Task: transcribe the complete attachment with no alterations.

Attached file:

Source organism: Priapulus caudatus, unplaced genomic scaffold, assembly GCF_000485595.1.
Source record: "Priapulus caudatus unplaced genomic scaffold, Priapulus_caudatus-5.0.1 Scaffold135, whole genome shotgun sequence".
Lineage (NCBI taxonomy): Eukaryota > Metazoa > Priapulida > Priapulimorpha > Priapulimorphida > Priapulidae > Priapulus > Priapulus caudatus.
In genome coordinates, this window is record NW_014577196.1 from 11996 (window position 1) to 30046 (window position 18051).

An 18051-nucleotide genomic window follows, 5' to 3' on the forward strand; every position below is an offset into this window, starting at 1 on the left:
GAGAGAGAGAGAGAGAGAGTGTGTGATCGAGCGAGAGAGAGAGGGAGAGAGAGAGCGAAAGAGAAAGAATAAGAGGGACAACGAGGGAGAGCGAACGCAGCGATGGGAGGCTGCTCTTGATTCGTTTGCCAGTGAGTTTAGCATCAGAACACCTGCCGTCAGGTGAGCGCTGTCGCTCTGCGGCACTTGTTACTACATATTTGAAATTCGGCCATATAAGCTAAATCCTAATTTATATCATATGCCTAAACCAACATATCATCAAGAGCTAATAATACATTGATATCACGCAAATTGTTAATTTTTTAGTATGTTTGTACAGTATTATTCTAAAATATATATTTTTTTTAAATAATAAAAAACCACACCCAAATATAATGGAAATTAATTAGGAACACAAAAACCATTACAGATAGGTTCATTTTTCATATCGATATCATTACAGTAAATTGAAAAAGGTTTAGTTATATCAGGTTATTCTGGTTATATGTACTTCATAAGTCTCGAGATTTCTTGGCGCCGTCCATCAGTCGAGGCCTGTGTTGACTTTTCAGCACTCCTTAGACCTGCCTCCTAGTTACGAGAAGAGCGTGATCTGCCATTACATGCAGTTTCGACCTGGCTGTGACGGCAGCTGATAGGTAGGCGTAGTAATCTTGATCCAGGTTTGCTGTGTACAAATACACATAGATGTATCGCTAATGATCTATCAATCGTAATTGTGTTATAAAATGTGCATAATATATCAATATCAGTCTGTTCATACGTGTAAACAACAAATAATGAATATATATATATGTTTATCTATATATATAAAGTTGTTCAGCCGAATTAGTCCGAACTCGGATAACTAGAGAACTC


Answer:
Source organism: Priapulus caudatus, unplaced genomic scaffold, assembly GCF_000485595.1.
Source record: "Priapulus caudatus unplaced genomic scaffold, Priapulus_caudatus-5.0.1 Scaffold135, whole genome shotgun sequence".
Lineage (NCBI taxonomy): Eukaryota > Metazoa > Priapulida > Priapulimorpha > Priapulimorphida > Priapulidae > Priapulus > Priapulus caudatus.
In genome coordinates, this window is record NW_014577196.1 from 11996 (window position 1) to 30046 (window position 18051).

An 18051-nucleotide genomic window follows, 5' to 3' on the forward strand; every position below is an offset into this window, starting at 1 on the left:
GAGAGAGAGAGAGAGAGAGTGTGTGATCGAGCGAGAGAGAGAGGGAGAGAGAGAGCGAAAGAGAAAGAATAAGAGGGACAACGAGGGAGAGCGAACGCAGCGATGGGAGGCTGCTCTTGATTCGTTTGCCAGTGAGTTTAGCATCAGAACACCTGCCGTCAGGTGAGCGCTGTCGCTCTGCGGCACTTGTTACTACATATTTGAAATTCGGCCATATAAGCTAAATCCTAATTTATATCATATGCCTAAACCAACATATCATCAAGAGCTAATAATACATTGATATCACGCAAATTGTTAATTTTTTAGTATGTTTGTACAGTATTATTCTAAAATATATATTTTTTTTAAATAATAAAAAACCACACCCAAATATAATGGAAATTAATTAGGAACACAAAAACCATTACAGATAGGTTCATTTTTCATATCGATATCATTACAGTAAATTGAAAAAGGTTTAGTTATATCAGGTTATTCTGGTTATATGTACTTCATAAGTCTCGAGATTTCTTGGCGCCGTCCATCAGTCGAGGCCTGTGTTGACTTTTCAGCACTCCTTAGACCTGCCTCCTAGTTACGAGAAGAGCGTGATCTGCCATTACATGCAGTTTCGACCTGGCTGTGACGGCAGCTGATAGGTAGGCGTAGTAATCTTGATCCAGGTTTGCTGTGTACAAATACACATAGATGTATCGCTAATGATCTATCAATCGTAATTGTGTTATAAAATGTGCATAATATATCAATATCAGTCTGTTCATACGTGTAAACAACAAATAATGAATATATATATATGTTTATCTATATATATAAAGTTGTTCAGCCGAATTAGTCCGAACTCGGATAACTAGAGAACTC